PC(34p) 8"(50p) Description 2 TG43 (see below) 8 20 Index 12 26 DS1(PC) -> DS0(8") 16 18 Motor ON/Head Load 18 34 Direction (see below) 20 36 Step 22 38 Write Data 24 40 Write Gate 26 42 Track 0 detect All Odd numbered 28 44 Write Protect pins are GROUND 30 46 Read Data 32 14 Side1 Select 34 12 ReadySome 8" drives require a signal called "TG43" which indicates that the drive is positioned to a cylinder greater than 43. This is used to reduce the write current on inner cylinders. The diskette controller in the IBM PC does not provide this signal, which causes write problems on the inner tracks of some 8" Drives. There are several possible solutions:
Some drives do not require TG43. Examine the control board on your drive. If Pin 2 of the 50 pin interface connector is not connected, then your drive does not require TG43. If it is connected, the drive MAY require TG43 - it may also be a jumper selectable option, please consult your drive documentation.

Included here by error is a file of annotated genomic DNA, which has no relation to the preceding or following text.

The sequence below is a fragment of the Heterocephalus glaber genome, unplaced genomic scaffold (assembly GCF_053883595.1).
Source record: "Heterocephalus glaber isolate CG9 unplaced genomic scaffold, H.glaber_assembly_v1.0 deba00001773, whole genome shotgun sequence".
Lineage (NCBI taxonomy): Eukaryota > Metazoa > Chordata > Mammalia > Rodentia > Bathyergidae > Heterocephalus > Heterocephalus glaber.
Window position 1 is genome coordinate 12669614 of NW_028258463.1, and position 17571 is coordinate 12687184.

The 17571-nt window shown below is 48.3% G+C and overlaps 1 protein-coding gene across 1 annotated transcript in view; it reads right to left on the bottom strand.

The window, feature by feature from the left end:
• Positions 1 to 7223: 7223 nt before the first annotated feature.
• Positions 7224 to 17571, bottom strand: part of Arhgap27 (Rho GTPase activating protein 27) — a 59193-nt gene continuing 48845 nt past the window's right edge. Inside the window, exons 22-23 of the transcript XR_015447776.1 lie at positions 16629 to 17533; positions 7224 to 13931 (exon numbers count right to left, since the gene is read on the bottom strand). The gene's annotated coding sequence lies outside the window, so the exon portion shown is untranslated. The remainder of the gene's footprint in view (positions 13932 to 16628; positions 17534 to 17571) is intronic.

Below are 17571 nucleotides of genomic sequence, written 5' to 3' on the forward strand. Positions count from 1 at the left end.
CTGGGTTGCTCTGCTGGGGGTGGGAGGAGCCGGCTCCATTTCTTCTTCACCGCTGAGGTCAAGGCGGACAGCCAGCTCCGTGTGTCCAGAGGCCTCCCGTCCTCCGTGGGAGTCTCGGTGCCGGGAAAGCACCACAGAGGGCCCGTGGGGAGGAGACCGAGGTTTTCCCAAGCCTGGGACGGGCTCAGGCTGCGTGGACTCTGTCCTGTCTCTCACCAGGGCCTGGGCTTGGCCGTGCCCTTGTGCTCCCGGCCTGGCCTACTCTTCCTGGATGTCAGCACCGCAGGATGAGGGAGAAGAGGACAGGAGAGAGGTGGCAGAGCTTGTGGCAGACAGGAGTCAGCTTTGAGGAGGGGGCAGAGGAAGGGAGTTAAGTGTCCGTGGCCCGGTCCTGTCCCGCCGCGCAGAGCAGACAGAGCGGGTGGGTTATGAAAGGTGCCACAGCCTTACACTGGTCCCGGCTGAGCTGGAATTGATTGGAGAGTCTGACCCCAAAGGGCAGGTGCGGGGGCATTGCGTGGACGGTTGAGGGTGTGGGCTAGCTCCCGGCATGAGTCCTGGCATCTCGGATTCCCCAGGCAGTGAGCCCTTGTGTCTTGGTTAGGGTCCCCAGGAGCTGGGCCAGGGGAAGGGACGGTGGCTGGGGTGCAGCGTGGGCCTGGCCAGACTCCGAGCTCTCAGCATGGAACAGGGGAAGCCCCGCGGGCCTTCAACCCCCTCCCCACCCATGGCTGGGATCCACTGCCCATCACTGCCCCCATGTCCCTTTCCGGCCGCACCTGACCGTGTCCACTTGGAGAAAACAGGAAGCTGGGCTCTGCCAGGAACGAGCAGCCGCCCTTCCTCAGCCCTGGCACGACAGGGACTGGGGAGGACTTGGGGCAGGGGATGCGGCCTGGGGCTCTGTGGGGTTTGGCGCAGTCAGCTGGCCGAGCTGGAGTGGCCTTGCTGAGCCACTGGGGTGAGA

Since TG43 is used only during WRITE operation, you will be able to read 8" disks. Writing may fail or be unreliable on inner tracks.
You can also try tying TG43 permanently LOW or HIGH ... One or the other may allow you to create disks which although not correct, MAY be readable and can be copied on the destination computer to create correctly written disks.
The floppy control chip in the PC provides TG43 and DIRECTION on the same signal. When moving the head this signal means DIRECTION, when writing, the signal means TG43 (reduce write current).
IF your disk controller does not "remove" TG43 from pin 18 of the interface during write, and IF your drive is compatible with the multiplexed signals, then you MAY be able to provide TG43 to your drive just by connecting both Pins 2 (TG43) and 34 (DIRECTION) of the 50 pin 8" interface to pin 18 (DIRECTION) of the PC interface.
Note that although this works with some drives, it does not meet the floppy interface standard which requires these signals to be driven separately. Some drives will not work in this configuration.
If you are using my ImageDisk program, it provides the capability to generate the TG43 signal from the parallel port. Please refer to the ImageDisk documentation for details.
If all else fails, you can control the TG43 signal with a toggle switch connected to interface pin 2 of the 8-inch drive. ImageDisk has an option to make it pause for manual TG43 control when the signal needs to change.